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Mental illness and violence: Debunking myths, addressing realities

A growing body of research is helping to tease apart why some people with serious mental illness are prone to violence while others are not, and how clinicians and others can help through improved treatment and informed myth-busting

Vol. 52 No. 3 Print version: page 31

  • Physical Abuse and Violence
  • Schizophrenia

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CE credits: 1

Learning objectives: After reading this article, CE candidates will be able to:

  • Cite specific symptoms of serious mental illness that are associated with violent behavior while understanding that diagnosis alone cannot determine who may commit violence.
  • Understand the strong role that contextual factors such as poverty, neighborhood, and substance use play in violence perpetration by people with serious mental illness, as well as those without mental illness.
  • Describe evidence that disconfirms the inaccurate bias that people with mental illness are largely responsible for mass shootings and other acts of mass violence.

For more information on earning CE credit for this article, go to CE Corner .

Many health service psychologists will, at some point in their careers, evaluate, treat, or study the relatively small number of people with serious mental illness who have committed or have the potential to commit violence toward others. Most often they see these individuals in psychiatric inpatient or forensic settings, but occasionally in private practice as well. Many more psychologists have also treated clients who have contemplated or even completed suicide, considered by some to be violence against the self.

To aid psychologists’ understanding of this challenging phenomenon, there is a growing body of research that is helping to tease apart why some people with serious mental illness are prone to aggression or violence while others are not, and how clinicians and others can help.

While perpetrating violence is relatively uncommon among those with serious mental illness, when it does occur, in many cases it is intertwined with other issues such as co-occurring substance use, adverse childhood experiences, and environmental factors, says Eric B. Elbogen, PhD, a psychologist and professor of psychiatry and behavioral science at the Duke University School of Medicine who studies violence and mental illness.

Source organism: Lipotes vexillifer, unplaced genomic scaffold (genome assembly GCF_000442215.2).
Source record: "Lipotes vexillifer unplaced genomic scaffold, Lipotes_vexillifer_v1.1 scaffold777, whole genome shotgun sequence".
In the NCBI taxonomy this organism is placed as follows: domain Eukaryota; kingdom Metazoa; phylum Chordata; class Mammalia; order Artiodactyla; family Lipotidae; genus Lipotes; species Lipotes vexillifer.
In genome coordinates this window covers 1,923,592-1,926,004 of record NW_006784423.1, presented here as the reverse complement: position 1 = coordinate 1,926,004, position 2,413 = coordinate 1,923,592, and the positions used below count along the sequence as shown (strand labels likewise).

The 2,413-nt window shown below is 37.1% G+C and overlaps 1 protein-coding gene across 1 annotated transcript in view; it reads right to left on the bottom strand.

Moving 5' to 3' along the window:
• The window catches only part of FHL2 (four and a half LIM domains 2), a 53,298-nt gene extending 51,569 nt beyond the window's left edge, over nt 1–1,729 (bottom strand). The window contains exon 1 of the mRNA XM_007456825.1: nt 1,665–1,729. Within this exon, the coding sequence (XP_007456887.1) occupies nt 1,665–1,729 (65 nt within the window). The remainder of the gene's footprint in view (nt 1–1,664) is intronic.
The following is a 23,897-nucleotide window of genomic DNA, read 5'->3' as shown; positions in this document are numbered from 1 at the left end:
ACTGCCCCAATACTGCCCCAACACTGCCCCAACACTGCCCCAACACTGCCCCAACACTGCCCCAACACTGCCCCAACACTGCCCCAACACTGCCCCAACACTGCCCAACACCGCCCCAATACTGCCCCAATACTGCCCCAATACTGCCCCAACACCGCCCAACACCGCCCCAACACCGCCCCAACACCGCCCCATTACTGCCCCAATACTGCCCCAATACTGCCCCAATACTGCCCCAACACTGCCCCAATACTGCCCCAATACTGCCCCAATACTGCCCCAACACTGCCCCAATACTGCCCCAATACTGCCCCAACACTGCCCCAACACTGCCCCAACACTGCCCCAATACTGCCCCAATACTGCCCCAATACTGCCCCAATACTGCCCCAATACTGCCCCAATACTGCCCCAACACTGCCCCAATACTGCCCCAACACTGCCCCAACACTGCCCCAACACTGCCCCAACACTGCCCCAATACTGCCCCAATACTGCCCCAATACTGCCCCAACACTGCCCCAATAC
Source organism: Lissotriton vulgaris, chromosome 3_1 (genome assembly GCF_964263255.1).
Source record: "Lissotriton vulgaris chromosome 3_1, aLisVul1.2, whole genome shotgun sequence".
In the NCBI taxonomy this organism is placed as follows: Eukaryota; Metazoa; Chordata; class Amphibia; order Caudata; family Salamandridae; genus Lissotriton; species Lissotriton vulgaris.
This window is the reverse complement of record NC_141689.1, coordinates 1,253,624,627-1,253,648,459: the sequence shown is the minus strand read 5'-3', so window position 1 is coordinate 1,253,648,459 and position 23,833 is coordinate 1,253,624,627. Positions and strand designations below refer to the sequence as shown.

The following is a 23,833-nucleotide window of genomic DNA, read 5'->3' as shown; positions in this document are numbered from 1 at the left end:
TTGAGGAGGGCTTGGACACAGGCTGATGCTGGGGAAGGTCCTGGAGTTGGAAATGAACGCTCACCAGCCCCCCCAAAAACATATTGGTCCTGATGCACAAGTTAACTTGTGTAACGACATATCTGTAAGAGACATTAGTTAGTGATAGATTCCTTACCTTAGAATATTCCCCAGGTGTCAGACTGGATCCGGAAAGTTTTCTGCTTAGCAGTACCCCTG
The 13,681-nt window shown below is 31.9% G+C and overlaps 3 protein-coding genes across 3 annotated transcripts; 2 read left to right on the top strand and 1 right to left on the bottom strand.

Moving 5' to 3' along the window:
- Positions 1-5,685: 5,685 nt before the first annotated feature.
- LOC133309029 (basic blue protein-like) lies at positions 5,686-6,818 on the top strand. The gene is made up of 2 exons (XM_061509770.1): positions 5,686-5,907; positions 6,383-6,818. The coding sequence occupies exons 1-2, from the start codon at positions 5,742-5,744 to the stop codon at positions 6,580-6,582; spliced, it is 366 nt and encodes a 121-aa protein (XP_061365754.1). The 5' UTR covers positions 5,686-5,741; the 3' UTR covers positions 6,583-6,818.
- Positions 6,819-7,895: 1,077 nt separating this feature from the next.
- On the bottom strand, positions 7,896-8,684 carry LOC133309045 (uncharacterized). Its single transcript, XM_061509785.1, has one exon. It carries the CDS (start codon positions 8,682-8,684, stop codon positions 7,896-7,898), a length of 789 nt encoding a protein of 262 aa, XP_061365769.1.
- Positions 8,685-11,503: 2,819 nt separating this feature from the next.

“If a person has a severe mental illness, [they] may have other risk factors for violent behavior,” he says. “So, it may not be mental illness that is driving the violence at all, but rather factors like having been abused as a child, being unemployed, or living in a high-crime neighborhood.”

It is important to learn about these issues not only to better treat these individuals and to aid their families and communities but to combat the misperception that most people with serious mental illness are violent, adds Jeffrey Swanson, PhD, a medical sociologist at the Duke University School of Medicine and a prominent researcher of the topic. For example, people often believe that people with mental illness are largely responsible for incidents of mass violence and that people with mental illness are responsible for a large share of community violence. Yet both views have been roundly debunked by research, says Swanson.

“We need to do some serious myth-busting around these ideas,” he says, “because people believe them, and they have real consequences.”

State of the knowledge

Overall, people with serious mental illness—which generally refers to those with major depressive disorder, bipolar disorder, schizophrenia, and schizoaffective disorder—are somewhat more likely than members of the general public to commit acts of violence, research shows. A study by Richard A. Van Dorn, PhD, of RTI International, and colleagues, for example, found that in a nationally representative community sample of 34,653 people from the National Epidemiologic Survey on Alcohol and Related Conditions, 2.9% of people with serious mental illness had committed violent acts between 2 and 4 years following the study’s baseline, compared with 0.8% of people with no serious mental illness or substance use disorder. However, 10% of people with both serious mental illness and substance use disorder committed such acts during that time ( Social Psychiatry and Psychiatric Epidemiology , Vol. 47, No. 3, 2012).

Such research may seem to support the notion that people with mental illness pose a danger to society. But a closer look reveals that the situation is more complex, says Elbogen. In the most general sense, “there is a link between mental health and violence,” he says, “but at the same time, most people with severe mental illness are not violent.”

As important, a growing body of research shows that when people with serious mental illness commit violent or aggressive acts, other factors besides the illness itself are often at play, says Kimberly Brown, PhD, ABPP, an associate professor of clinical psychiatry and behavioral sciences at Vanderbilt University Medical Center and host of an APA 2020 convention workshop ( available on demand ) on the topic.

A big factor is co-occurring substance use. “If you have both a mental illness and a substance use diagnosis, the combination is synergistic and dangerous,” Brown says.